Faking the Pledge

Republican promises of fiscal sobriety ring hollow.


In the "Pledge to America" they unveiled last week, House Republicans promise they will "launch a sustained effort to stem the relentless growth in government that has occurred over the past decade." Who better for the job than the folks who ran the government for most of that time?

If the GOP's record of fiscal fecklessness were not enough reason to doubt its newfound commitment to curbing "Washington's irresponsible spending habits," the pledge's failure to address entitlement and defense programs would be. The Republicans say they want to "have a responsible, fact-based conversation with the American people about the scale of the fiscal challenges we face and the urgent action that is required to deal with them." That's hard to do when only a small share of the $3.8 trillion budget is open for discussion, and then only in the vaguest terms.

The Pledge to America, which seems to be based on the assumption that America has a short memory, castigates Democrats for "their out-of-control spending spree." Republicans, you may recall, had a spending spree of their own during George W. Bush's recently concluded administration, when both discretionary and total spending doubled—nearly 10 times the growth seen during Bill Clinton's two terms.

In fact, says Veronique de Rugy, a senior research fellow at George Mason University's Mercatus Center, "President Bush increased government spending more than any of the six presidents preceding him, including LBJ." Republicans controlled Congress for six of Bush's eight years, and their fingerprints are all over Bush's budget busters, including the trillion-dollar wars to replace dictators with democrats in Iraq and Afghanistan.

The Medicare prescription drug benefit, enacted in 2003, is expected to cost something like $800 billion during its first decade, further darkening Medicare's already dire fiscal outlook. It passed the Senate with 42 Republican votes and the House with 207.

The Troubled Asset Relief Program, which the Republicans now promise to "cancel" because it exemplifies the "bailouts" that have "rightly outraged" the public by "forc[ing] responsible taxpayers to subsidize irresponsible behavior," received 34 Republican votes in the Senate and 91 in the House. The yeas included House Minority Leader John Boehner (R-Ohio), Republican Whip Eric Cantor (R-Va.), Rep. Paul Ryan (R-Wis.), and Rep. Ileana Ros-Lehtinen (R-Fla.)—all of whom are pictured in the Pledge to America as models of fiscal rectitude and all of whom also supported the reckless Medicare expansion.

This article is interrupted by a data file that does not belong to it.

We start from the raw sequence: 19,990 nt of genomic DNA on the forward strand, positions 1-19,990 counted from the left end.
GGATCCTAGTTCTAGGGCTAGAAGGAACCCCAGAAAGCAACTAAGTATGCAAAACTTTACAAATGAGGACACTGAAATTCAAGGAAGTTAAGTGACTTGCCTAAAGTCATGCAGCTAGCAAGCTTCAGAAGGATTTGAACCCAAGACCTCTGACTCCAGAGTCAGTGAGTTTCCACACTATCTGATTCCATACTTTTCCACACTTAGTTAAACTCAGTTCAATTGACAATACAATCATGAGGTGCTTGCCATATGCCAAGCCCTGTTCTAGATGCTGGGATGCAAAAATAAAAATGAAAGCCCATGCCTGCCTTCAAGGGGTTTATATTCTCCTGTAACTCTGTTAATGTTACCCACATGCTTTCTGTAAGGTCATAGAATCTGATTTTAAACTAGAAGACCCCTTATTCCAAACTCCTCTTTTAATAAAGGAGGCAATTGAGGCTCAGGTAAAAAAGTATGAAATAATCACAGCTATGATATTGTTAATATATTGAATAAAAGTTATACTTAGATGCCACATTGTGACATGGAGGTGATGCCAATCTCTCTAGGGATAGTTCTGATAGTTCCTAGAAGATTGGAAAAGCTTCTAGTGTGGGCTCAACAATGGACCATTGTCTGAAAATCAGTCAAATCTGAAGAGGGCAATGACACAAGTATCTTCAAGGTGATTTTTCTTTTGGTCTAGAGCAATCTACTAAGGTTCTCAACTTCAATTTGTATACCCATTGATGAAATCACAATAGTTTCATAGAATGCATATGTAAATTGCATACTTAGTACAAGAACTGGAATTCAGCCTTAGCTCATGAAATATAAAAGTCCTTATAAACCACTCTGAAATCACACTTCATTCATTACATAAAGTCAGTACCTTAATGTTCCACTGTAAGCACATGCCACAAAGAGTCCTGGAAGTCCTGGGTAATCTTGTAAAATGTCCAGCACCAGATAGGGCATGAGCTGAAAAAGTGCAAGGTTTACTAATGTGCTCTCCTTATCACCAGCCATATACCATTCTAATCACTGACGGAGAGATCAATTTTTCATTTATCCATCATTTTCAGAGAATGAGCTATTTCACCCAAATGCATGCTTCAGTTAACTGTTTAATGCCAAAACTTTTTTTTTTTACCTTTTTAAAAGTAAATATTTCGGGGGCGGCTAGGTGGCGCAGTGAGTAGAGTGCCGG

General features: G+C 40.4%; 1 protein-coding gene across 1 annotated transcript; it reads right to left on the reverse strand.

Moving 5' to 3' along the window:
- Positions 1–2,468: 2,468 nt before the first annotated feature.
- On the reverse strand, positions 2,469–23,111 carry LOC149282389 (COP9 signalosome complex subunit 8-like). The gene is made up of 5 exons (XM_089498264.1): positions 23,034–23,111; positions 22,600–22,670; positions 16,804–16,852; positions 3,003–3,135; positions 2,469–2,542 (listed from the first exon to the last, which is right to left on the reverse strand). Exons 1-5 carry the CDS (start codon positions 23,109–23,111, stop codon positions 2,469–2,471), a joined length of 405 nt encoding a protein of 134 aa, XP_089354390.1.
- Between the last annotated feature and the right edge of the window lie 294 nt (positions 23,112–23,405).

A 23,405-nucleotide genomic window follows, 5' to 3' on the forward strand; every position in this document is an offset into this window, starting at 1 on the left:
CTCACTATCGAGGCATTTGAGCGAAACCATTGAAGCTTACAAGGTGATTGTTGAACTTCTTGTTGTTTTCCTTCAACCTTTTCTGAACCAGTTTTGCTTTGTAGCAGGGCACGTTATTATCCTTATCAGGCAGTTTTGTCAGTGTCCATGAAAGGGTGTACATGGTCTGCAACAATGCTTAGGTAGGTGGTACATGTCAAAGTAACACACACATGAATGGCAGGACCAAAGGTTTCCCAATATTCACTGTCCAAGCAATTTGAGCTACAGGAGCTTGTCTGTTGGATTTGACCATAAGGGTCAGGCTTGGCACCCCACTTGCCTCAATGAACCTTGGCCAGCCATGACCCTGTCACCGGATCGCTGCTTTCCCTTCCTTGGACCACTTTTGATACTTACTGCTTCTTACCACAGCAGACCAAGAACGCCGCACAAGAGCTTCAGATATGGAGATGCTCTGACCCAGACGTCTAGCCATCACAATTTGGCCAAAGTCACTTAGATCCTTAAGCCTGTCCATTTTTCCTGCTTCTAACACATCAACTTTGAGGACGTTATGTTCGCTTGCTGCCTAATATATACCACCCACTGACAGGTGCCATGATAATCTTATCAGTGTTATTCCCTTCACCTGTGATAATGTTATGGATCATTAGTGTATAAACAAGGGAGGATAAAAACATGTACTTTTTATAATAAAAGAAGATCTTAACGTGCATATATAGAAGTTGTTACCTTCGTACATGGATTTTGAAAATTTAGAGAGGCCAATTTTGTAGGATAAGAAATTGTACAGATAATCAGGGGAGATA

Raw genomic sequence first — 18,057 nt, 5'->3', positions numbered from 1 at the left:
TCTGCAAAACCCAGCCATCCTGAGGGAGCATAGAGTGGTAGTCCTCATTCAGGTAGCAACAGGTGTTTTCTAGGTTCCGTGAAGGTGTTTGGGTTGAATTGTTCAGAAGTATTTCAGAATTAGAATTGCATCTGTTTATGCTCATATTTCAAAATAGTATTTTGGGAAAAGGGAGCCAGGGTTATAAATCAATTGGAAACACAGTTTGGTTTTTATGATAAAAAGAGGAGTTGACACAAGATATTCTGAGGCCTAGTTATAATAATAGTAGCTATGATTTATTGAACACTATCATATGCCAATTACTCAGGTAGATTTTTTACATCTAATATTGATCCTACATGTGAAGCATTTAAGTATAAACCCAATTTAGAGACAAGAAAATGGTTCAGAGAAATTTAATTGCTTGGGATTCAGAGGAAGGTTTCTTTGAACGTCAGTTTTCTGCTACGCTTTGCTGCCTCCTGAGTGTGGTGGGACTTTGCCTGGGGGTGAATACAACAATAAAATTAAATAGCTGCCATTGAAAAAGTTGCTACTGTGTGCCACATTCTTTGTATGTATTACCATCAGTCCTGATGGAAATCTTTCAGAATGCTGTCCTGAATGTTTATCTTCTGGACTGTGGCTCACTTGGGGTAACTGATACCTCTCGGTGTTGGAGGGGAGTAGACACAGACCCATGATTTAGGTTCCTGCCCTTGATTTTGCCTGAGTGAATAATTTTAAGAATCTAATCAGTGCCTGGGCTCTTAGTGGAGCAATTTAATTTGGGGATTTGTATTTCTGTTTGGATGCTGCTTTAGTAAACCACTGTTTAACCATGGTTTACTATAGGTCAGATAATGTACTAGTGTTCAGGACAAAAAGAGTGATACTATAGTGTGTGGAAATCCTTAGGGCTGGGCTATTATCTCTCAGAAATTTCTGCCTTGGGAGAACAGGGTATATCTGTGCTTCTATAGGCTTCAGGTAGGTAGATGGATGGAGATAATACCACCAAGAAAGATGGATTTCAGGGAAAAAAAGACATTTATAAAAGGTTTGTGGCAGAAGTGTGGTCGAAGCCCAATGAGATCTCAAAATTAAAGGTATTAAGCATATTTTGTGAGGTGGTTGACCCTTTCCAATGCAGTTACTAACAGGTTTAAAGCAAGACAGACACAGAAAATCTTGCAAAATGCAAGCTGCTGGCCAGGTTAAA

As of last week, however, the Republicans pledge to "make the decisions that are necessary to protect our entitlement programs for today's seniors and future generations." Such as? Sorry, that's all you're getting before the elections.

"Let's not get to the potential solutions," Boehner said in a Fox News interview on Sunday. "When you start down that path, you just invite all kinds of problems." Aren't solutions that invite problems what Congress is all about?

Boehner's insistence that an "adult conversation" about entitlements need not include any discussion of what to do about them suggests a certain lack of seriousness. Likewise the Pledge to America's complaints about Obama's "massive Medicare cuts" and its treatment of anything pertaining to "seniors" (one-third of the budget) as a sacred category.

The Republicans think expenditures related to "security" deserve the same exalted status, presumably because a government that is bumbling, wasteful, and ineffective in every other endeavor could not possibly display those characteristics when protecting Americans from terrorists. Yet defense is, among other things, a fiscal issue, consuming a fifth of the budget. The Republicans' grandiose goal of "bringing certainty to an uncertain world" is inconsistent with their goal of "a smaller, less costly, and more accountable government."

Even if you trust the Republicans when they say "we have a plan" to cut $100 billion from the budget, that amounts to just 8 percent of the current $1.3 trillion deficit. And why trust them? As the Pledge to America warns, "it's not enough" to "swap out one set of leaders for another."

Jacob Sullum is a senior editor at Reason and a nationally syndicated columnist.

© Copyright 2010 by Creators Syndicate Inc.